If you are anything like me, you find that as the weather turns cold and the leaves start falling off the trees, you start thinking about things in your life, deep thinking. Thinking about the things that bring you joy and about those things that you like and want in your life. Recently my parents gave me a gift that got me thinking. It was a simple gift, a couple pairs of gloves that had skull and bone motifs on the back. I have always loved skulls and bones, but I have never really thought about where that came from or why, at this point in my life, that I still like them so much.
The love of this sort of motif came from my childhood where I helped my mother construct and run a haunted house every fall for years. It was such an integral part of my life at that time that I fell in love with everything Halloween, from evil looking jack-o-lanterns to skeletons and leering skulls. This joy of those things only deepened through the music that I listened to and the scene that I was a part of. All these aspects of my childhood and teenage years instilled the love of these things in me, but that was many years ago, so why the continued love? Is it just a holdover from those early years?
Step a few years into the future, still my past, and I am in college and getting close to the end of my degree. I majored in anthropology with an emphasis on archaeology. Now my love of skulls and bones had a twist of being a professional interest. How these things could tell us about the cultures of the past, of the people that walked this planet before us and how they went about their lives. It had become a desire for knowledge and growth in my profession and my understanding and it maintained that love.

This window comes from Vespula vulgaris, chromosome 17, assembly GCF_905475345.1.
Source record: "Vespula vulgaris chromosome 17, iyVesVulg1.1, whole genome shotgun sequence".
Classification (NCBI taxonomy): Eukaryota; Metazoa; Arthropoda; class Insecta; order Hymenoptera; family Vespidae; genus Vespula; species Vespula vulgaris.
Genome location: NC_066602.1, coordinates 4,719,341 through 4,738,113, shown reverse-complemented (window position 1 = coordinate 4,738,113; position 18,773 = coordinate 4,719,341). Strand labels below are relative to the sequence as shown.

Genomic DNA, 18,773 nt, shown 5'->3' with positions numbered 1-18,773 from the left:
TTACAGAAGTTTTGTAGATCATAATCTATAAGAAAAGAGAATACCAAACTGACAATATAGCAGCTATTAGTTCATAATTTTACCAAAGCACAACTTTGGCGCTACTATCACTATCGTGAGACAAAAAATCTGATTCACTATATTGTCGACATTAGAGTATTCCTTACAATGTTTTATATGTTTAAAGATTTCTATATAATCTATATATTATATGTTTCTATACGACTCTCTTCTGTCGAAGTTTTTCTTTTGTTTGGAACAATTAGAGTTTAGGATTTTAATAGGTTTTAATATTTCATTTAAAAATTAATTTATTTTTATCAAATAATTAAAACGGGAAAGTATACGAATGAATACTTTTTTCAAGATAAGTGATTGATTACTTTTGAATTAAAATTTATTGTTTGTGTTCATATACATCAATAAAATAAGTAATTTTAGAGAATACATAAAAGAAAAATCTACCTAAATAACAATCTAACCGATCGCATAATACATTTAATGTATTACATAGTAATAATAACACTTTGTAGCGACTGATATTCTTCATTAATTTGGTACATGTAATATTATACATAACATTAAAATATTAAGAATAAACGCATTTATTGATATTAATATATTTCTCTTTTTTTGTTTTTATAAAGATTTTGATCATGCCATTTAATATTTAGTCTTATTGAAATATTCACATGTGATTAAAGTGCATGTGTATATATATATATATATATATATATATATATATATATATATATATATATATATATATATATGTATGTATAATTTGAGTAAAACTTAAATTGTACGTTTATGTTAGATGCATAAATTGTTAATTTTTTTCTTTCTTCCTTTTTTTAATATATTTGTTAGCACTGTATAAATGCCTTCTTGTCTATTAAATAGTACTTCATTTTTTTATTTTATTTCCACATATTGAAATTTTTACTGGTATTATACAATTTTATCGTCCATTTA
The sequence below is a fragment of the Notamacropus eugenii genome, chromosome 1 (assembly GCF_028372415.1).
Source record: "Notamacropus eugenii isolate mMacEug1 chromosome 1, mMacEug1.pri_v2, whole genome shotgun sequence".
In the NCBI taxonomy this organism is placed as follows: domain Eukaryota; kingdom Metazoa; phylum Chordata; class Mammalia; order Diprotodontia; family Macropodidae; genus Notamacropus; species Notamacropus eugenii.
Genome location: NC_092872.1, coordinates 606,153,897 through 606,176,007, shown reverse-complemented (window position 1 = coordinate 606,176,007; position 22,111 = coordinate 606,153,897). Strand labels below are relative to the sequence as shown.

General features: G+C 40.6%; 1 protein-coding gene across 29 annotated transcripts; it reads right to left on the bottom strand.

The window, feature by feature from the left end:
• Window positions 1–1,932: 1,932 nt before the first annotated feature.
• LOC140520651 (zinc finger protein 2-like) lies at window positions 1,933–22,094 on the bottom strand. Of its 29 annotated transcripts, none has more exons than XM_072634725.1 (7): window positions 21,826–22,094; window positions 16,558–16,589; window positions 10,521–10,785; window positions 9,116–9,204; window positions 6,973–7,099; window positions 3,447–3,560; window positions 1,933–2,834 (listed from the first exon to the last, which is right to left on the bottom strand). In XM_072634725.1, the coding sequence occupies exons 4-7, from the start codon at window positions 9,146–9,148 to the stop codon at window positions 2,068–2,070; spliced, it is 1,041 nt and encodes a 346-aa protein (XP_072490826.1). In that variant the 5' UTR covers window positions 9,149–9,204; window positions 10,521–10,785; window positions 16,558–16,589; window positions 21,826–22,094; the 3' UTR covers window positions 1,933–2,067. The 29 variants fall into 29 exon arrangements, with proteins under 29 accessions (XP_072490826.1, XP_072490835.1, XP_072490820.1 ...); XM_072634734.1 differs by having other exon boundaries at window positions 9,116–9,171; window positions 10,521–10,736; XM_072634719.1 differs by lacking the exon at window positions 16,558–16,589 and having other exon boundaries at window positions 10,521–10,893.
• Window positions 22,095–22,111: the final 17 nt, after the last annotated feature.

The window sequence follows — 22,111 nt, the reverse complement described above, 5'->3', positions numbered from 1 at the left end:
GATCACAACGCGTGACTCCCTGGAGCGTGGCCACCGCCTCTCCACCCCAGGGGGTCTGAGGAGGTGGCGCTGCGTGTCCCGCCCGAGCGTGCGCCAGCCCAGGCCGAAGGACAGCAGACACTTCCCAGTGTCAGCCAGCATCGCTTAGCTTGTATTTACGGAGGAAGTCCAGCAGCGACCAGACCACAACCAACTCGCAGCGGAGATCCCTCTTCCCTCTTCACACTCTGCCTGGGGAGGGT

Another jump into the future and I am a professional working in an office doing customer support and sales for an insurance company. Where in this life does this love for these commonly seen symbols of death have in my life now? I pondered this as I walked in the cold of predawn this morning and realized that, for me, these are not symbols of death. For me, they do not have the fatalistic message that all things will pass, but rather they are the symbol of our true self. They represent that core of our being that drives us, the place that everything revolves around in our lives, in our hopes and dreams, in our effort and learning. Just as the bones are the center of the physical body, they represent that core of our physicality and, as such, also represent that core of who we are. To me, this idea is very powerful. The most important thing to me in my life is to be true to that core of my being. I find that this ideal has attached itself to that childhood love of skulls and skeletons. For another time in my life, the meaning of the love has changed and evolved with who I am. I wonder what change in perception will next mold the meanings of these symbols for me.
What symbols or loves in your life have changed over the years from their first meaning for you? Do you have something that has been with you since you were a kid, but the reason that it holds value for you has changed as your life and circumstances have changed? I look forward to hearing about them!